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Why Audiences Matter: The National Gallery Told Through Frederick Wiseman’s Documentary

Being a member of The National Gallery I have already seen its amazing permanent collection many times, as well as quite a few exhibitions (recently, “Rembrandt – The Late Works”). However, I had never had the chance to go behind the scenes and discover how the whole museum works. Thanks to Frederick Wiseman’s documentary National Gallery I have now had a taste of what it means to engage with audiences when you’re home to some of the most prestigious paintings in the world.

I have to admit that Wiseman’s doc is a little bit chaotic, mainly because the director opted for a narrative that takes the form of a flux of voices and contributions captured on camera with no proper credits until the very end. So very often it’s hard to really understand the exact role of the person speaking, not to mention their identity. Curators and specialists, guides, restorers, marketing managers and, of course, the Director Nicholas Penny are all part of a 3-hour ride across opening events, exhibition rooms, laboratories and workshops.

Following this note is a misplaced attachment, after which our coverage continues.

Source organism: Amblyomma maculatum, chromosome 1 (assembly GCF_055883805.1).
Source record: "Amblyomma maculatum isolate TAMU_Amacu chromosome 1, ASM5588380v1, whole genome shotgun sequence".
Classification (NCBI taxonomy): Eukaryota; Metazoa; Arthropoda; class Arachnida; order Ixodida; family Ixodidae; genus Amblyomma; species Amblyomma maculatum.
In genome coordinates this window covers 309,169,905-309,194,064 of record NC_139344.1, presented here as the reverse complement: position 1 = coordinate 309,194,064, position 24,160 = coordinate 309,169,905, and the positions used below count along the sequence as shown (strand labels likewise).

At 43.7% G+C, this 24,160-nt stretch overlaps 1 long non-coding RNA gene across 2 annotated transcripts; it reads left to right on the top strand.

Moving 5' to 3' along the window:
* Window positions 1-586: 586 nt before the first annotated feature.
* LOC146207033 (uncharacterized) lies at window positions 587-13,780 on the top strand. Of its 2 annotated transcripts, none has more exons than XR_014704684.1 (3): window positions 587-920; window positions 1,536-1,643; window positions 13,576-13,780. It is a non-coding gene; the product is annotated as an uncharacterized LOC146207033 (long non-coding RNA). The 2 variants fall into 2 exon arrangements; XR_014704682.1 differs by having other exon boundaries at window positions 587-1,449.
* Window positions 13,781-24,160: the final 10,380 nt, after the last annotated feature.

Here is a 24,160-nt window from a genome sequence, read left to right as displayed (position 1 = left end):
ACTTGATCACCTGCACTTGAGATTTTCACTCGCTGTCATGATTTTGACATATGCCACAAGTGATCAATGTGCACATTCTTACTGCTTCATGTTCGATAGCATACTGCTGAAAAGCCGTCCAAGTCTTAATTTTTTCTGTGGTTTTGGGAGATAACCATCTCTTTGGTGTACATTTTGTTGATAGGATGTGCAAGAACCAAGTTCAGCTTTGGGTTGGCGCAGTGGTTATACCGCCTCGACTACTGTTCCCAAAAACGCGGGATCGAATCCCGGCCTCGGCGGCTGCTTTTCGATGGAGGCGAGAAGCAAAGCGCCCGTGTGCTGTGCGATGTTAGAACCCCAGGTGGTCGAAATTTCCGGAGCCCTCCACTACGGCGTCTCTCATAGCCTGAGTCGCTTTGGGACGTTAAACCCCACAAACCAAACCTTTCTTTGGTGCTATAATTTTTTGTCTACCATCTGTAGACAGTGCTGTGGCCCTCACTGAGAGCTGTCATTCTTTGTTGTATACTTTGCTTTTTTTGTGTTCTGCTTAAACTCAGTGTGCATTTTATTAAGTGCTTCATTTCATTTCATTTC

How to introduce an audience to the masterpieces of The National Gallery.

Despite this, the documentary really captures the passion that is at the heart of The National Gallery, its busy environment, as well as some unexpected scenes happening under the unperturbed eyes of masterpieces of Western art, which are framed in all their grandiose beauty thanks to repeated and powerful close-ups and details.

But if you perceive The Gallery mainly as a traditional institution, you might be surprised to know that a concern for its audiences is central to all the activities planned during the year. It’s no secret that nowadays audience engagement is crucial for museums and institutions, but watching how The National Gallery reaches out to its audiences with a process that involves a mix of storytelling and marketing, media relations and communication strategies, is revealing. As the collage of micro-lectures that composes the spinal column of the documentary clearly shows, the whole idea is each time to find a unique way to approach the specific kind of visitor, without losing the museum’s (brand) identity.

A dance performance at The National Gallery captured by Frederick Wiseman's camera.

Focusing on how The National Gallery modulates its interaction with visitors, depending on demographics, special needs, exhibitions and events, the documentary shows the process of engaging with them in various ways: from lectures to guided tours for kids, from piano concerts and dance performances to drawing lessons, up to classes for blind people using Braille to read the paintings.

As soon as the screening of National Gallery ends, you’ll probably find yourself longing to explore the Gallery’s collections. Don’t resist this impulse, because it will be a feast for your eyes. And even if you’ve visited many times, going back to those paintings after learning what’s behind them will force you to look at the collections with a new interest. What more could you ask of a museum?